Hurricane Eta: Live Updates – The New York Times


The storm gathered strength as it neared land.

Eta, a powerful Category 4 hurricane, continued to gain strength as it neared the Caribbean coast of Nicaragua, where it was expected to make landfall early Tuesday, the National Hurricane Center in Miami said.

As of 5 a.m. Eastern time on Tuesday, the storm was about 25 miles east of Puerto Cabezas, a Nicaraguan port town. On Monday evening, it was moving west-southwest at about 7 miles per hour and had maximum sustained winds of 150 miles per hour.

“Life-threatening storm surge, catastrophic winds, flash flooding and landslides expected across portions of Central America,” an advisory from the Hurricane Center said.

A hurricane warning was in effect for a stretch of the Nicaraguan coast from the border with Honduras in the north to Sandy Bay Sirpi.

The storm was expected to move over northern Nicaragua through Wednesday night and then across central portions of Honduras on Thursday, losing strength as it leaves the Caribbean behind, the Hurricane Center said.

In addition to catastrophic wind damage, forecasters said the hurricane could dump as much as 25 inches of rain on much of Nicaragua and Honduras, with volumes reaching 35 inches in some locations. Eastern Guatemala and Belize were expected to receive between 10 and 20 inches, while portions of Panama and Costa Rica could see between 10 and 15 inches.

Forecasters also warned of a storm surge of as much as 21 feet above normal tide levels along the Nicaragua coast, and swells causing “life-threatening surf and rip current conditions” along the Caribbean coast in Central America and the Yucatán Peninsula of Mexico.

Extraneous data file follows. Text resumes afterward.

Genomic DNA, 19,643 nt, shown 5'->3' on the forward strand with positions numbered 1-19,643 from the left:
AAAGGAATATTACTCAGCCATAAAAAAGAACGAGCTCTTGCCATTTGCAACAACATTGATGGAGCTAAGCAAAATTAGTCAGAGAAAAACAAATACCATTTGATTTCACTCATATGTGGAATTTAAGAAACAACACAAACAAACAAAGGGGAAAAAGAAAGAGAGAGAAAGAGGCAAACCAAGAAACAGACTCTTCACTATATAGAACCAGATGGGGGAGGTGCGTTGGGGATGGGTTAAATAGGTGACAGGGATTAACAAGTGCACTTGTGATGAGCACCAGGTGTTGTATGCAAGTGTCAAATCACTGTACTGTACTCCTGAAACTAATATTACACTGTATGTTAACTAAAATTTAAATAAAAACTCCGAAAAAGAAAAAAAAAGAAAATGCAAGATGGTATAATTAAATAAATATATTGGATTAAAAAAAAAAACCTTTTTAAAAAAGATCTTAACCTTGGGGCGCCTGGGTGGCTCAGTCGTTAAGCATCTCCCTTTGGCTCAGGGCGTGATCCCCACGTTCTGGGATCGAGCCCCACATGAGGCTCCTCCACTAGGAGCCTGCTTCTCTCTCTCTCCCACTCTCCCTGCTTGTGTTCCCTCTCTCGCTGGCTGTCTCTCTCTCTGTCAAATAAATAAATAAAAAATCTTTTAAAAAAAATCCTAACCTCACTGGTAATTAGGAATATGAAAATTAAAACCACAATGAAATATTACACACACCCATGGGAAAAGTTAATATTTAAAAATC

A busy hurricane season in the Atlantic.

Eta is the 28th named storm — and the 12th hurricane — in the Atlantic hurricane season, and has tied a record set in 2005 for the most storms that have grown strong enough to be named.

Only three other Atlantic hurricane seasons on record have had at least 12 hurricanes: 1969 (12 hurricanes); 2005 (15 hurricanes); and 2010 (12 hurricanes), said Philip Klotzbach, a research scientist at Colorado State University in Fort Collins.

In 2005, as with this year, so many storms grew strong enough to be named that meteorologists had to resort to the Greek alphabet after exhausting the list of rotating names maintained by the World Meteorological Organization.

The agency never got to Eta, however, because the 28th storm of that year — a subtropical storm that formed briefly in October near the Azores — was not identified until the season was over.

With about a month left in the 2020 hurricane season, the 2005 record for the most named storms is likely to be broken, Mr. Klotzbach said.

“The odds certainly favor another storm or two forming in November,” he said. “The large-scale environment, especially in the Caribbean, is forecast to remain more conducive than normal for this late in the hurricane season.”

Eta followed Hurricane Zeta, which landed on Oct. 28 in Louisiana as a Category 2 storm, killing at least six people and causing widespread power outages in Louisiana, Mississippi, Alabama, Georgia and the Carolinas.

The hurricanes of 2020 have not matched the intensity of the storms of 2005. That year, eight storms became major hurricanes, which are defined as those that reach Category 3 or higher. But the effects of the 2020 season across the South of the United States have been widespread.

The Nicaraguan authorities rushed on Monday to evacuate inhabitants from low-lying areas along the Caribbean coast and ship in emergency supplies as Hurricane Eta neared landfall.

The Nicaraguan government sent 88 tons of food to the port town of Puerto Cabezas ahead of the storm, according Nicaragua’s national disaster response agency.

Officials also dispatched four trailers loaded with supplies including mattresses and hygiene kits, the agency said, and sent food supplies including rice, oil and protein supplements.

“In this way, the government of Nicaragua will be able to provide quick and effective humanitarian aid to families,” said Dr. Guillermo González, the director of the agency, the National System for Disaster Prevention, Mitigation and Attention.

Officials said that more than 3,000 families had been evacuated from coastal areas, according to local press reports. In Honduras, evacuations were also underway on Monday, and severe weather conditions had forced the closure of some ports, Reuters reported.

A forecast that includes ‘jaw-dropping’ levels of rain.


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